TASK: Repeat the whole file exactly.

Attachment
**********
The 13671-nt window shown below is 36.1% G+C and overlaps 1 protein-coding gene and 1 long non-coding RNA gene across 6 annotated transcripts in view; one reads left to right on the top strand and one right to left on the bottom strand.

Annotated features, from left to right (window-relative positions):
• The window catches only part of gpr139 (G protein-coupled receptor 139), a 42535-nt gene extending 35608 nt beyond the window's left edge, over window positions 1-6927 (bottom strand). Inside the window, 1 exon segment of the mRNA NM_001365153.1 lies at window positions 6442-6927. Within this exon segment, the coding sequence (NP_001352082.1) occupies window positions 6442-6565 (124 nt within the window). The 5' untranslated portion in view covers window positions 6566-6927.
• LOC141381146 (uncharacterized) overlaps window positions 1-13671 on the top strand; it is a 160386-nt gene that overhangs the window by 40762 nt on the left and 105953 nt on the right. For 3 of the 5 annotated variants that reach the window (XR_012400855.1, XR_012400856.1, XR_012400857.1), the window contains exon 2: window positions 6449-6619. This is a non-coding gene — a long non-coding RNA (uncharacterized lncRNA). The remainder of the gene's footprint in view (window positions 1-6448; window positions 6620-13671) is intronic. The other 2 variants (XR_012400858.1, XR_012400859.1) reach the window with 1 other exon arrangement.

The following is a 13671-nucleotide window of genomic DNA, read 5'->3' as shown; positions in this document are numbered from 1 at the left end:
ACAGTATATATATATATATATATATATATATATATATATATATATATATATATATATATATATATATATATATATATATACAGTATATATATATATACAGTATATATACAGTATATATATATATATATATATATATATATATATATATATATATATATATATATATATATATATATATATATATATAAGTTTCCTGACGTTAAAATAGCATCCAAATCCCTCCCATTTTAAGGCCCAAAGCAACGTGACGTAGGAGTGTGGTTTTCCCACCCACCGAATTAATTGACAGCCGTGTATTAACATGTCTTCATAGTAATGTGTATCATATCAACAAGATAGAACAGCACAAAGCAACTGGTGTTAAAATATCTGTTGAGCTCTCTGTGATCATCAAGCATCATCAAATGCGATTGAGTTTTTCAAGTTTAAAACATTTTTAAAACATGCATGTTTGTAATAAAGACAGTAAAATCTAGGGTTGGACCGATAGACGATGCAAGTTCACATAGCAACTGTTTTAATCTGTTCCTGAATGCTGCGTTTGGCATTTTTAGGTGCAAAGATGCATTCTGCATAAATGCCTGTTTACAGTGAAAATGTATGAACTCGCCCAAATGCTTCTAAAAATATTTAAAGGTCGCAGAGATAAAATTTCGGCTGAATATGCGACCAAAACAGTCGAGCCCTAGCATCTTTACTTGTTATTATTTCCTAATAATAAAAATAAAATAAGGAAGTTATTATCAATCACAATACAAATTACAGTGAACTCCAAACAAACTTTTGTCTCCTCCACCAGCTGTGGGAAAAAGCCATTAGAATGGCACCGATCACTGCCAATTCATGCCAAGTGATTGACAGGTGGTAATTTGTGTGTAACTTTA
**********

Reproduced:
The 13671-nt window shown below is 36.1% G+C and overlaps 1 protein-coding gene and 1 long non-coding RNA gene across 6 annotated transcripts in view; one reads left to right on the top strand and one right to left on the bottom strand.

Annotated features, from left to right (window-relative positions):
• The window catches only part of gpr139 (G protein-coupled receptor 139), a 42535-nt gene extending 35608 nt beyond the window's left edge, over window positions 1-6927 (bottom strand). Inside the window, 1 exon segment of the mRNA NM_001365153.1 lies at window positions 6442-6927. Within this exon segment, the coding sequence (NP_001352082.1) occupies window positions 6442-6565 (124 nt within the window). The 5' untranslated portion in view covers window positions 6566-6927.
• LOC141381146 (uncharacterized) overlaps window positions 1-13671 on the top strand; it is a 160386-nt gene that overhangs the window by 40762 nt on the left and 105953 nt on the right. For 3 of the 5 annotated variants that reach the window (XR_012400855.1, XR_012400856.1, XR_012400857.1), the window contains exon 2: window positions 6449-6619. This is a non-coding gene — a long non-coding RNA (uncharacterized lncRNA). The remainder of the gene's footprint in view (window positions 1-6448; window positions 6620-13671) is intronic. The other 2 variants (XR_012400858.1, XR_012400859.1) reach the window with 1 other exon arrangement.

The following is a 13671-nucleotide window of genomic DNA, read 5'->3' as shown; positions in this document are numbered from 1 at the left end:
ACAGTATATATATATATATATATATATATATATATATATATATATATATATATATATATATATATATATATATATATATACAGTATATATATATATACAGTATATATACAGTATATATATATATATATATATATATATATATATATATATATATATATATATATATATATATATATATATATATATAAGTTTCCTGACGTTAAAATAGCATCCAAATCCCTCCCATTTTAAGGCCCAAAGCAACGTGACGTAGGAGTGTGGTTTTCCCACCCACCGAATTAATTGACAGCCGTGTATTAACATGTCTTCATAGTAATGTGTATCATATCAACAAGATAGAACAGCACAAAGCAACTGGTGTTAAAATATCTGTTGAGCTCTCTGTGATCATCAAGCATCATCAAATGCGATTGAGTTTTTCAAGTTTAAAACATTTTTAAAACATGCATGTTTGTAATAAAGACAGTAAAATCTAGGGTTGGACCGATAGACGATGCAAGTTCACATAGCAACTGTTTTAATCTGTTCCTGAATGCTGCGTTTGGCATTTTTAGGTGCAAAGATGCATTCTGCATAAATGCCTGTTTACAGTGAAAATGTATGAACTCGCCCAAATGCTTCTAAAAATATTTAAAGGTCGCAGAGATAAAATTTCGGCTGAATATGCGACCAAAACAGTCGAGCCCTAGCATCTTTACTTGTTATTATTTCCTAATAATAAAAATAAAATAAGGAAGTTATTATCAATCACAATACAAATTACAGTGAACTCCAAACAAACTTTTGTCTCCTCCACCAGCTGTGGGAAAAAGCCATTAGAATGGCACCGATCACTGCCAATTCATGCCAAGTGATTGACAGGTGGTAATTTGTGTGTAACTTTA